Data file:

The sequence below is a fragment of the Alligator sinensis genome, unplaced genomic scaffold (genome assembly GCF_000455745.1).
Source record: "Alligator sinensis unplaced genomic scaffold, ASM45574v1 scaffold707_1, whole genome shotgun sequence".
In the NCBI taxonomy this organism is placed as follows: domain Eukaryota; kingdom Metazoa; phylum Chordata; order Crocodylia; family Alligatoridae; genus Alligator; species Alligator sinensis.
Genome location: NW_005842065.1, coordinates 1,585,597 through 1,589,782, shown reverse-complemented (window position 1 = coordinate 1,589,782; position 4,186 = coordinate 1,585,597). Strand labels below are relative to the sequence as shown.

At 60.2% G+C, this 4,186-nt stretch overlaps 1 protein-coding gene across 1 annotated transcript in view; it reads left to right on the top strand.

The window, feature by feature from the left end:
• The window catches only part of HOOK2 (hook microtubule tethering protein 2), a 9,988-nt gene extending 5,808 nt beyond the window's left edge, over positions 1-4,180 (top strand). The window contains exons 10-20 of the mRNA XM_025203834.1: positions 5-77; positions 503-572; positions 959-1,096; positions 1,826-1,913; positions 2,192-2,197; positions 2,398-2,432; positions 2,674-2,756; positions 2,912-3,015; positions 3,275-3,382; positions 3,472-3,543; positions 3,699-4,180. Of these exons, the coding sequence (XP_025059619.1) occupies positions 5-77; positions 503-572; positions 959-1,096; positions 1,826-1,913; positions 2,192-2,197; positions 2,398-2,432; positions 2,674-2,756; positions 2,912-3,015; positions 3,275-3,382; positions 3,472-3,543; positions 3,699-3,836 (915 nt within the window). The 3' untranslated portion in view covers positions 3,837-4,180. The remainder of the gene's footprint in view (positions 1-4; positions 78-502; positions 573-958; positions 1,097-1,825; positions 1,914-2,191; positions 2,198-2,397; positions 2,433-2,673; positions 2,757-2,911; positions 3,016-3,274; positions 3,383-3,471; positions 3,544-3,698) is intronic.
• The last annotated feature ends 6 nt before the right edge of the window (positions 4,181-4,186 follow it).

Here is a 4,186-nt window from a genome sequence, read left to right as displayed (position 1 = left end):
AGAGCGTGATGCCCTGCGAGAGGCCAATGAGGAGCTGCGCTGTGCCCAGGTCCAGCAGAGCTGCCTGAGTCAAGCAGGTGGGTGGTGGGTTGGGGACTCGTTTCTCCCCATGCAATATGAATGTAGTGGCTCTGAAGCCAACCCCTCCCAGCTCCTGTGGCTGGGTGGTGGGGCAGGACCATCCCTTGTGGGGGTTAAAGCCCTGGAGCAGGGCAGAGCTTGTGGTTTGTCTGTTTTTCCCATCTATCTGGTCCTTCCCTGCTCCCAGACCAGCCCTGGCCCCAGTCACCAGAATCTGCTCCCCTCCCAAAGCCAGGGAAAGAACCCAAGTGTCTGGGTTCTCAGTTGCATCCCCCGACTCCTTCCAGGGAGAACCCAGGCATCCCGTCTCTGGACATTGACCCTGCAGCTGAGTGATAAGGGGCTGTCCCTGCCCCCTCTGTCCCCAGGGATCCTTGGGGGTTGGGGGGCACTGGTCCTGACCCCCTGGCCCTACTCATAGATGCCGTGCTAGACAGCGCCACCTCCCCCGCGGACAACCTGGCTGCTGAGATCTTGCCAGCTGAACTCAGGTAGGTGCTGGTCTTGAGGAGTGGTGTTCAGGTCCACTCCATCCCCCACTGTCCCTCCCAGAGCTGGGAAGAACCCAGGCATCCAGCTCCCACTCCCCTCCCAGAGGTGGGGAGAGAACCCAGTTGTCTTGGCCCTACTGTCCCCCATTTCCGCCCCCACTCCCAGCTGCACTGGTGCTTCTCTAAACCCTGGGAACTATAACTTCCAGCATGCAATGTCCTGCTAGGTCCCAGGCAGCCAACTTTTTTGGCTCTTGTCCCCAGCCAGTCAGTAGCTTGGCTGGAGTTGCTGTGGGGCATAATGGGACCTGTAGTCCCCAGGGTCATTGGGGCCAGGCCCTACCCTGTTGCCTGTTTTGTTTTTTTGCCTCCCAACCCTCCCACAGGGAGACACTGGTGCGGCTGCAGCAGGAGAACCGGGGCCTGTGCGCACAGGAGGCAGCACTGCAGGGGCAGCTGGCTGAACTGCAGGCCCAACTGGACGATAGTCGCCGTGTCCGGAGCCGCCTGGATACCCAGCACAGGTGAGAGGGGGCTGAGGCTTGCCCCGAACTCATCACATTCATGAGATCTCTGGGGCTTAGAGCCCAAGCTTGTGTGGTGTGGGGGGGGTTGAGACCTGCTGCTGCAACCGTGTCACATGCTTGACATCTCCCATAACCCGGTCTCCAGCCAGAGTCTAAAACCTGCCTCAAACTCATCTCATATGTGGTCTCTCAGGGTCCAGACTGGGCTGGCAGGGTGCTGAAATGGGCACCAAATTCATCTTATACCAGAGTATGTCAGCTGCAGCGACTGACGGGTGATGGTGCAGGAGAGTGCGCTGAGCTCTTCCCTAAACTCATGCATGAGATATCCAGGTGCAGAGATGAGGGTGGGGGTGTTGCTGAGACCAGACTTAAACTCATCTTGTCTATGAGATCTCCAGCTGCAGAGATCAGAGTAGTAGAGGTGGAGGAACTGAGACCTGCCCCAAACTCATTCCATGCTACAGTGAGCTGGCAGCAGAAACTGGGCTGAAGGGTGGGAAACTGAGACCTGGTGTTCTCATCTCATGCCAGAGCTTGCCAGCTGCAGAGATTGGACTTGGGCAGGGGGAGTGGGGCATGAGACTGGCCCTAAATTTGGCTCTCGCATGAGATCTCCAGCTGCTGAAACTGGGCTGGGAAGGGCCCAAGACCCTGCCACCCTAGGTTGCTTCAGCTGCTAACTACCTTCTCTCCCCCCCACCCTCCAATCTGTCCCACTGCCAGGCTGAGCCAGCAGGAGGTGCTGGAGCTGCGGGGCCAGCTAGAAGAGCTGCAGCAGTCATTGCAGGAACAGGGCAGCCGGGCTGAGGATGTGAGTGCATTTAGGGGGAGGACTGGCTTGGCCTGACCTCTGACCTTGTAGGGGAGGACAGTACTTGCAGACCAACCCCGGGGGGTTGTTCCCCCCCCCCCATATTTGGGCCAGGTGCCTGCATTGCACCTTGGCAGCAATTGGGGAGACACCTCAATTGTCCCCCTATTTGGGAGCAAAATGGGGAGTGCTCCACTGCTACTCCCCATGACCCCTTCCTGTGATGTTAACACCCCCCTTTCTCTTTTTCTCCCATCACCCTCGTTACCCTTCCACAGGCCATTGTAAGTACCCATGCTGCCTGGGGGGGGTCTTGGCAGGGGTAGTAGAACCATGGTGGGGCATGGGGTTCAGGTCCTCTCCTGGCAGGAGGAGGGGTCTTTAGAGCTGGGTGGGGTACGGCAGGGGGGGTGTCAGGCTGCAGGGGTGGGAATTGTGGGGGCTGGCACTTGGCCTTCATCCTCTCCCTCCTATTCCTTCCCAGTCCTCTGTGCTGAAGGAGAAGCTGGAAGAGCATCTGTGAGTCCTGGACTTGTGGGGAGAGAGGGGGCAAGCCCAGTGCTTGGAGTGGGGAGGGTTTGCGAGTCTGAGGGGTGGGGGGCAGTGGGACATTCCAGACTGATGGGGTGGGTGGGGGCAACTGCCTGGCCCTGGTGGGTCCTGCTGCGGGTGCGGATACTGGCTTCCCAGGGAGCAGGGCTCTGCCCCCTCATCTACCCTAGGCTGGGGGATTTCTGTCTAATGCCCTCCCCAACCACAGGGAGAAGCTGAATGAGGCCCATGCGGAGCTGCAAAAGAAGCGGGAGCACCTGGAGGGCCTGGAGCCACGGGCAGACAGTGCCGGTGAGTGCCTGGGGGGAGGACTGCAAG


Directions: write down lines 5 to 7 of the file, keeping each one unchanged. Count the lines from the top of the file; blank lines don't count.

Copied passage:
At 60.2% G+C, this 4,186-nt stretch overlaps 1 protein-coding gene across 1 annotated transcript in view; it reads left to right on the top strand.

The window, feature by feature from the left end:
• The window catches only part of HOOK2 (hook microtubule tethering protein 2), a 9,988-nt gene extending 5,808 nt beyond the window's left edge, over positions 1-4,180 (top strand). The window contains exons 10-20 of the mRNA XM_025203834.1: positions 5-77; positions 503-572; positions 959-1,096; positions 1,826-1,913; positions 2,192-2,197; positions 2,398-2,432; positions 2,674-2,756; positions 2,912-3,015; positions 3,275-3,382; positions 3,472-3,543; positions 3,699-4,180. Of these exons, the coding sequence (XP_025059619.1) occupies positions 5-77; positions 503-572; positions 959-1,096; positions 1,826-1,913; positions 2,192-2,197; positions 2,398-2,432; positions 2,674-2,756; positions 2,912-3,015; positions 3,275-3,382; positions 3,472-3,543; positions 3,699-3,836 (915 nt within the window). The 3' untranslated portion in view covers positions 3,837-4,180. The remainder of the gene's footprint in view (positions 1-4; positions 78-502; positions 573-958; positions 1,097-1,825; positions 1,914-2,191; positions 2,198-2,397; positions 2,433-2,673; positions 2,757-2,911; positions 3,016-3,274; positions 3,383-3,471; positions 3,544-3,698) is intronic.